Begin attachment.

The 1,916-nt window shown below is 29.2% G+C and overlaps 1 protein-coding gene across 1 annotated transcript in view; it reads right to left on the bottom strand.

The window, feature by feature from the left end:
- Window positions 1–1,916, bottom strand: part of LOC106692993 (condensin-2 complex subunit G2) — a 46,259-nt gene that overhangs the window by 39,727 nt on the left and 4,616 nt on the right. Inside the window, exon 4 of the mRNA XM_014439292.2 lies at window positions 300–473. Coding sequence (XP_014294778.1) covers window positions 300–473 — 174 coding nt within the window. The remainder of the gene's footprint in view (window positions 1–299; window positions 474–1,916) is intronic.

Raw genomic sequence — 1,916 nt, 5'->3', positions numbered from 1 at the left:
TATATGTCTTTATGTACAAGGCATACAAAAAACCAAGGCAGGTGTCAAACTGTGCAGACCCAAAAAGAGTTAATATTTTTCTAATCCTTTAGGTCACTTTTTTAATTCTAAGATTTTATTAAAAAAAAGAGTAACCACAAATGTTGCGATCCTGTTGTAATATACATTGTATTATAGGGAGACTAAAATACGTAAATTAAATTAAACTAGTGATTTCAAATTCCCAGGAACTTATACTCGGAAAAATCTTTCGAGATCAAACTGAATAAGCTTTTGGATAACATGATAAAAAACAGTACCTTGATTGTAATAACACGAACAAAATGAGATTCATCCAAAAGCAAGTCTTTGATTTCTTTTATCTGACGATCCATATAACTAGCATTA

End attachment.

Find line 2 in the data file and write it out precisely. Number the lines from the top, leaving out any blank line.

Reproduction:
The window, feature by feature from the left end: